> while True:
    > task = queue.get()
    > if task is None:
    > break
    > time.sleep(5)


    The 'time' module hasn't been imported, so the worker raises an
    exception when it gets to this line and then terminates.

    > print "task done:", task
    > queue.put(None)
    >
    > class Manager:
    > def __init__(self):
    > self.queue = Queue()
    > self.NUMBER_OF_PROCESSES = cpu_count()
    >
    > def start(self):
    > self.workers = [Process(target=work, args=(self.queue,))
    > for i in xrange(self.NUMBER_OF_PROCESSES)]
    > for w in self.workers


    Missing ":" on the end of the line.

    > w.start()
    >
    > httpserv(self.queue)
    >
    > def reload(self):
    > print "RELOAD"
    >
    > def stop(self):
    > self.queue.put(None)
    > for i in range(self.NUMBER_OF_PROCESS):


    Should be "self.NUMBER_OF_PROCESSES".

    > self.workers.join()
    > queue.close()
    >
    > Manager().start()
    >
    > The producer is a HTTP server which put a task in the queue once receive
    > a request from the user. It seems that consumer processes are still
    > blocked when there are new tasks in the queue, which is weird.
    >
    > P.S. Another two questions not relating to the above, I am not sure if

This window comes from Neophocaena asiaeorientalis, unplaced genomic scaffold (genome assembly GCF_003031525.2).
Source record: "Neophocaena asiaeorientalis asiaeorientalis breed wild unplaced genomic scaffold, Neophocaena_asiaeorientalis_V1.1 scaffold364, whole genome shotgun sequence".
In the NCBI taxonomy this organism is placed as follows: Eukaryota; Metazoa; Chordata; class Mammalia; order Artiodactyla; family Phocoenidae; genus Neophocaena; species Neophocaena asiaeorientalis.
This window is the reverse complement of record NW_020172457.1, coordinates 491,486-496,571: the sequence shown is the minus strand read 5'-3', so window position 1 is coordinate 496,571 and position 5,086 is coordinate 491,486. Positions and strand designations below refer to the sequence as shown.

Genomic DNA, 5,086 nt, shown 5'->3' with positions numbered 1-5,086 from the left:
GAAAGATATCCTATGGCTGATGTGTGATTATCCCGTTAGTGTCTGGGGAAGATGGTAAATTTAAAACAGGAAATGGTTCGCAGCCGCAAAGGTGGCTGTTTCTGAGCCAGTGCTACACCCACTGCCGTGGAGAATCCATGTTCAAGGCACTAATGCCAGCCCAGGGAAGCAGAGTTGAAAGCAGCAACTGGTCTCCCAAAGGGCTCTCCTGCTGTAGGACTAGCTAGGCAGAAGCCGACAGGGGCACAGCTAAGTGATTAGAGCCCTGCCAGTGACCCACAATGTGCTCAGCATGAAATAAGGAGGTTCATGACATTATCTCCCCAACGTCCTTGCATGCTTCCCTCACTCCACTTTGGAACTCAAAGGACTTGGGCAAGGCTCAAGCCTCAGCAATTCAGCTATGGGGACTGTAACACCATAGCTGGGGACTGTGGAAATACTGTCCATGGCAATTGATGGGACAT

> it's better to put HTTP server in its own process other than the main
    > process, if yes how can I make the main process keep running before all
    > children processes end. Second question, what's the best way to stop the
    > HTTP server gracefully?
     
    MRAB, May 27, 2009
    #2
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  3. >>>>> Wu Zhe <> (WZ) wrote:

    >WZ> I am writing a server program with one producer and multiple consumers,
    >WZ> what confuses me is only the first task producer put into the queue gets
    >WZ> consumed, after which tasks enqueued no longer get consumed, they remain
    >WZ> in the queue forever.


    >WZ> from multiprocessing import Process, Pool, Queue, cpu_count
    >WZ> from http import httpserv


    >WZ> def work(queue):
    >WZ> while True:
    >WZ> task = queue.get()
    >WZ> if task is None:
    >WZ> break
    >WZ> time.sleep(5)
    >WZ> print "task done:", task
    >WZ> queue.put(None)